Class Council Races Heat Up at ForumBy Hyun Soo Kim
Associate News Editor
Many candidates are vying for the three class president offices in this year's elections, and the contest between the current sophomores is especially lively.
Sandra K. Joung '95, the incumbent class president, is running against two other candidates, Jay S. Sarkar '95, and Sookyung Lee '95. At the Undergraduate Association forum Monday night, Joung faced criticism about her performance over the last year.
"I think the problem is that many people think incumbents haven't done much, but I think since she was the first one at the podium, they voiced their concerns and used her as a focal point," said Steven A. Luperchio '95, who attended the forum.
"I didn't know who [sophomore class president] was until the forum, where I heard the candidates speak," said Manoj W. Subbarao '95. "Sandra Joung was all defensive. She tried to portray the sophomore ring as a big accomplishment, but it is not really a sophomore class activity," Subbarao said. "The buddy reception was a flop, and there was nothing, nothing else. I doubt it's purely her fault -- probably of the whole board. Nothing has been done."
Joung said, "I think we did a lot for the class, and [other candidates] don't know what goes on. It takes a lot of effort to get things going. Like the Battle of the Classes and the sophomore reception took a lot of time. We also have a class T-shirt that is coming up. We have planned things strategically and financially."
Race more intense than usual
The candidates agreed that the race was more intense than usual. "It's a little more intense this year because there is a little more mud-slinging. It's just on a different level this year," Joung said.
"I think it is very intense, and there is mud-slinging," Lee said. "My posters have been moved, torn down -- I can't say it is the other candidates, but there is so much tension between the three of us. People are blaming each other for posters missing."
Lee added, "I feel really strongly about this class. There were a lot of things that could have been done but were not accomplished. I think I have realistic goals. I feel I can get them through."
"I'm running because I wanted to get the Class Council running. I feel the incumbent really hasn't done very much, and I want to change the apathy of our class," Sarkar said.
"I what to reach out to our class and if it means going door-to-door, I'll do that. I want to have free class T-shirts, a semiformal, and a band party," Sarkar added. "I think this race is very intense, I don't like it at all. I think if you make someone else look bad, then it doesn't make you look any better."
Joung said, "I'm running because I think I'm the best candidate for the job. I know the office, and I know what is realistic. Other candidates have good ideas, but we have already tried to do most of that. They would just spend the year re-inventing the wheel." Joung also said that free class T-shirts would put the class in debt.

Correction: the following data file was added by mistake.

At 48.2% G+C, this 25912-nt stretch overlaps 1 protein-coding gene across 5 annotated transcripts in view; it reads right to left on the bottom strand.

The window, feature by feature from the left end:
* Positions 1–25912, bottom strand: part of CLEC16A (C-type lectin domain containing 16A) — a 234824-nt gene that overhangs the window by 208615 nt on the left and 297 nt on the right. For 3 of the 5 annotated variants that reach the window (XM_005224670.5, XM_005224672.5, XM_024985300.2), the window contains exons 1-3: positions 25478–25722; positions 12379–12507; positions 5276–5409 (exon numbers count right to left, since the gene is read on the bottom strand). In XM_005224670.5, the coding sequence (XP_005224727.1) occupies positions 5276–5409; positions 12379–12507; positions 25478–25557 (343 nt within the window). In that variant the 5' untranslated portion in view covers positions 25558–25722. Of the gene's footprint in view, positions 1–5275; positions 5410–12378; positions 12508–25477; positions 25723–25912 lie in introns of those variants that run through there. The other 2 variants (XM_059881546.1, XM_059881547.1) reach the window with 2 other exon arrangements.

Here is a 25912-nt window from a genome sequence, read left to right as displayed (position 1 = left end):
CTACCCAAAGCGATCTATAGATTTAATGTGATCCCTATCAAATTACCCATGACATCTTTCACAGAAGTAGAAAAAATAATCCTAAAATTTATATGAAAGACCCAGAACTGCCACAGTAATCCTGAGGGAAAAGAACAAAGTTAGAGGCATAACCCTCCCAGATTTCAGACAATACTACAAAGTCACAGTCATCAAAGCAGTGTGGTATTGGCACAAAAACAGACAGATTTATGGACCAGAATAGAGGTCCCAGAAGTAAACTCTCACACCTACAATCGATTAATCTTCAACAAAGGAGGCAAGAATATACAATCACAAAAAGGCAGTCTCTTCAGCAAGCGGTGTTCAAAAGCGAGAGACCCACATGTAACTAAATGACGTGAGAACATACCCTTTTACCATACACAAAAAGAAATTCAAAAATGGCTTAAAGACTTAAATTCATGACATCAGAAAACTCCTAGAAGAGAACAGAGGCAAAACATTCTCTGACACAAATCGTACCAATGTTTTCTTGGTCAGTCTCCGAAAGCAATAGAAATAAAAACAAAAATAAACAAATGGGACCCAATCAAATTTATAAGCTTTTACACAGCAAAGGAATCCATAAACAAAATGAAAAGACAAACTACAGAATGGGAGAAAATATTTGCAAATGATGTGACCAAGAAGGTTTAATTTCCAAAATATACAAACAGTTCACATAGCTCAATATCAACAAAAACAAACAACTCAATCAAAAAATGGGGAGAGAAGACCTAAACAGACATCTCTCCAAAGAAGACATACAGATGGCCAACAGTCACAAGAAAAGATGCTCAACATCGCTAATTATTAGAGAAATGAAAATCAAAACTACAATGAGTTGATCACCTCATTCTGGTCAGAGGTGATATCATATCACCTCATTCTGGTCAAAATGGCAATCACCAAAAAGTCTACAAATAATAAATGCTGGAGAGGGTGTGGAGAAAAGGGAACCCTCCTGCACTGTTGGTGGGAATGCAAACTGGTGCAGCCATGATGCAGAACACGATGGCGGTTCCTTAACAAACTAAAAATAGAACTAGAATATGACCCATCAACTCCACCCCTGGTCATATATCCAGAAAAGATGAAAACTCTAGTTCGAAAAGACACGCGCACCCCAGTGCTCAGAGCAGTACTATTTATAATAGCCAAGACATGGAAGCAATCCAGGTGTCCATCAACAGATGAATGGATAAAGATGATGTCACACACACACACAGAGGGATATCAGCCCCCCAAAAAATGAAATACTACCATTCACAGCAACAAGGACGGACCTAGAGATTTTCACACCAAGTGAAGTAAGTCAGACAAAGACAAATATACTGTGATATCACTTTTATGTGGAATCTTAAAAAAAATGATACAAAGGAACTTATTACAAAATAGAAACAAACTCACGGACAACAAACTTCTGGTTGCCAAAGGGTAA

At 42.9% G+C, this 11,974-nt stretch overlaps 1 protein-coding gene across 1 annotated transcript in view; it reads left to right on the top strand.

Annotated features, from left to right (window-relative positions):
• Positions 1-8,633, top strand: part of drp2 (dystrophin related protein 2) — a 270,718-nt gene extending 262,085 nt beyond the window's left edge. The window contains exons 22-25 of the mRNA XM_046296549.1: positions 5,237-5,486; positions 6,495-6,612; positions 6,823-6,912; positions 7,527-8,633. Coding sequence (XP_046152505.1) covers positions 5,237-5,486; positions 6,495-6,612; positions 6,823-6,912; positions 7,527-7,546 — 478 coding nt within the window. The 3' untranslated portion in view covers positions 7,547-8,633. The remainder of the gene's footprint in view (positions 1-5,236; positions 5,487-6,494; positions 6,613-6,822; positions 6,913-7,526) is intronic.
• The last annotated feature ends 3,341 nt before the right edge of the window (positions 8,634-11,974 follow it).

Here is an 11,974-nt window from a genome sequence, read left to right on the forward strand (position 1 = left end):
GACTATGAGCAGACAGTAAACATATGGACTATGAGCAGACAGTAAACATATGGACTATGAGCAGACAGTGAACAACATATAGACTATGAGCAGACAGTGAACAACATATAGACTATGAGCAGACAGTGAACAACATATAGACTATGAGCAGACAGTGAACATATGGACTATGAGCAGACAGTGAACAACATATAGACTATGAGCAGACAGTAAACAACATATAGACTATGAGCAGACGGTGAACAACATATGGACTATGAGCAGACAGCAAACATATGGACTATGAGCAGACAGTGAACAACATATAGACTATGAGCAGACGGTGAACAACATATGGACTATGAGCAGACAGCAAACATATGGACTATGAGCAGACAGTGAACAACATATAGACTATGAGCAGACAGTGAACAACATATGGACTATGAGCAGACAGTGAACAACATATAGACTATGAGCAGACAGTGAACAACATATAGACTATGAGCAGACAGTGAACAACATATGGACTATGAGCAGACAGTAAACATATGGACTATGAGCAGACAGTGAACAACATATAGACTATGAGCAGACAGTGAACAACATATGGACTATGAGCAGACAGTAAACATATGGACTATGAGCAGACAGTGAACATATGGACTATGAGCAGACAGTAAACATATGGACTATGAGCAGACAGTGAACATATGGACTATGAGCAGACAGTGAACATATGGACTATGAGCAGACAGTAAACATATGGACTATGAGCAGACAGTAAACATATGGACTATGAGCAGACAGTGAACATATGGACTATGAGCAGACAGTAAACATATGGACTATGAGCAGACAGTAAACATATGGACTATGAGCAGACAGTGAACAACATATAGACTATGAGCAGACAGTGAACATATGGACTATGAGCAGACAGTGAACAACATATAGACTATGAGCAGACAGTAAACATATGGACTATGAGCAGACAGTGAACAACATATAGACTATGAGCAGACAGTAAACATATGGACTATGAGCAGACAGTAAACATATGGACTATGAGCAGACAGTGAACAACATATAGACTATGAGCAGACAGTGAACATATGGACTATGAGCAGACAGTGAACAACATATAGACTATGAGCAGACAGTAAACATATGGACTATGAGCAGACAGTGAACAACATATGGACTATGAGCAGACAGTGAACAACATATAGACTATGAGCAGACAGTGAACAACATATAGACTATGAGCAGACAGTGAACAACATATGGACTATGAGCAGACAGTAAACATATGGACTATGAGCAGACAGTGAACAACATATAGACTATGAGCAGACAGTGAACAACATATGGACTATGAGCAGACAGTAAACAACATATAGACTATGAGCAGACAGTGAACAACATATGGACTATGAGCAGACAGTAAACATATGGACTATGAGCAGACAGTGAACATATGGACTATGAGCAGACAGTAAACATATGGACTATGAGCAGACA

Rosalydia Tamayo '95, who attended the forum, said that she wanted a change. "I feel that we didn't do anything together as a class, so I think it is time for a change. ... I think there is a lack of communication. We don't really know what is going on. Only some people know what is going on."
Four run for '94 president
Four candidates are running for Class of 1994 President: Ann Chen '94, Joey A. Marquez Jr. '94, Sita P. Venkataraman '94, and Peter K. Verprauskus '94.
Venkataraman said,"I'm enthusiastic and pretty creative, so I think I'm the right person to guide us and insure that we have the best senior year possible."
Marquez is running because of the lack of leadership he perceives. "I am running to get our class united because for the past three years I have looked and seen nothing happen, so I thought I would take initiative and run," Marquez said.
Chen stressed her experience as sophomore secretary and junior vice president. "I've been part of Class Council as it was raising money for senior year and I would like to carry it out as president. I have a lot of experience, and I have seen Class Council struggle and succeed and I think I know how to get the job done." She also hopes for more senior involvement in activities such as a career fair, senior brunch, pizza dinner, and a traveling study break she was planning.
"One original idea I have is to compile a list of alumni willing to talk about their careers to undergraduates about how MIT prepared them for their careers," Verprauskus said.
Five candidates for '96 president
The office of Class of 1996 President is contested by five candidates. The incumbent is Surekha Vajjhala '96. "When the candidates of the other classes spoke, they said that they didn't like the activity of the incumbents. ... But the candidates running against me didn't really express dissatisfaction. It's a friendly race, and whether they win or not, a number of them will participate in Class Council.
Another candidate, Bryant Y. Lin '96, said, "I want to get people interested in the process. I would emphasize communication. I would try to get some kind of system such as more frequent newsletters and some other way to get ideas across, maybe through Athena."
Ted A. Miguel '96 emphasized that the president should play a more active role on issues that are of importance to the class. He added, "I'll try to increase communication between the Class Council and our class."
Matthew J. Turner '96 said that he wants to build up school spirit and increase interaction among the class. He also plans to improve student-faculty communications by having socials with professors to help students in getting mentorships, UROP's, and jobs. He added, "I would like to address the concerns of the class to let us have a voice on campus. I am experienced and motivated and I would like to meet each one of the Class of 1996."
Albert L. Hsu '96 is also running for the presidency, but could not be reached for comment last night.